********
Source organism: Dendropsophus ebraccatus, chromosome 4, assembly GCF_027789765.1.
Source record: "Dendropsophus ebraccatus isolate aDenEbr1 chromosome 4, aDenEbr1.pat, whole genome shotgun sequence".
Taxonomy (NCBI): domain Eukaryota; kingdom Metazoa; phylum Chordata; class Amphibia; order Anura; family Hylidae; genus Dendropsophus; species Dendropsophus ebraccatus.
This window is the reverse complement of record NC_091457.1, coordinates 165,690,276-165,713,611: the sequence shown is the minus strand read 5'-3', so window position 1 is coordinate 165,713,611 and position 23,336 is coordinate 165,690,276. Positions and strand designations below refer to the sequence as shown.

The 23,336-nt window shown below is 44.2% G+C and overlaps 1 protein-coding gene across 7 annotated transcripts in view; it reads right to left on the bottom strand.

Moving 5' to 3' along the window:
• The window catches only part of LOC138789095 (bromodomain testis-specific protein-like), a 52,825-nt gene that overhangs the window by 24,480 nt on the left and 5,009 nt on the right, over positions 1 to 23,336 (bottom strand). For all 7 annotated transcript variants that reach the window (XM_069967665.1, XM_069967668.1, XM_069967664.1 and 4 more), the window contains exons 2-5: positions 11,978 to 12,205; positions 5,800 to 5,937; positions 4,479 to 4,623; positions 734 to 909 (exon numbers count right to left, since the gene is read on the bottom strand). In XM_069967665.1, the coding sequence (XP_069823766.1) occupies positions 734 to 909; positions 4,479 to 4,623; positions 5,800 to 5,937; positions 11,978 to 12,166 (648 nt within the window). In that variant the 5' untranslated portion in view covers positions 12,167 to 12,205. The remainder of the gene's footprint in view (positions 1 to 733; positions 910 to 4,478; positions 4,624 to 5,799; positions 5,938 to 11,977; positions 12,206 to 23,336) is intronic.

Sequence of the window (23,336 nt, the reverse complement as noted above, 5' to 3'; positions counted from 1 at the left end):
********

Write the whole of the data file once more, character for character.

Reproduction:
Source organism: Dendropsophus ebraccatus, chromosome 4, assembly GCF_027789765.1.
Source record: "Dendropsophus ebraccatus isolate aDenEbr1 chromosome 4, aDenEbr1.pat, whole genome shotgun sequence".
Taxonomy (NCBI): domain Eukaryota; kingdom Metazoa; phylum Chordata; class Amphibia; order Anura; family Hylidae; genus Dendropsophus; species Dendropsophus ebraccatus.
This window is the reverse complement of record NC_091457.1, coordinates 165,690,276-165,713,611: the sequence shown is the minus strand read 5'-3', so window position 1 is coordinate 165,713,611 and position 23,336 is coordinate 165,690,276. Positions and strand designations below refer to the sequence as shown.

The 23,336-nt window shown below is 44.2% G+C and overlaps 1 protein-coding gene across 7 annotated transcripts in view; it reads right to left on the bottom strand.

Moving 5' to 3' along the window:
• The window catches only part of LOC138789095 (bromodomain testis-specific protein-like), a 52,825-nt gene that overhangs the window by 24,480 nt on the left and 5,009 nt on the right, over positions 1 to 23,336 (bottom strand). For all 7 annotated transcript variants that reach the window (XM_069967665.1, XM_069967668.1, XM_069967664.1 and 4 more), the window contains exons 2-5: positions 11,978 to 12,205; positions 5,800 to 5,937; positions 4,479 to 4,623; positions 734 to 909 (exon numbers count right to left, since the gene is read on the bottom strand). In XM_069967665.1, the coding sequence (XP_069823766.1) occupies positions 734 to 909; positions 4,479 to 4,623; positions 5,800 to 5,937; positions 11,978 to 12,166 (648 nt within the window). In that variant the 5' untranslated portion in view covers positions 12,167 to 12,205. The remainder of the gene's footprint in view (positions 1 to 733; positions 910 to 4,478; positions 4,624 to 5,799; positions 5,938 to 11,977; positions 12,206 to 23,336) is intronic.

Sequence of the window (23,336 nt, the reverse complement as noted above, 5' to 3'; positions counted from 1 at the left end):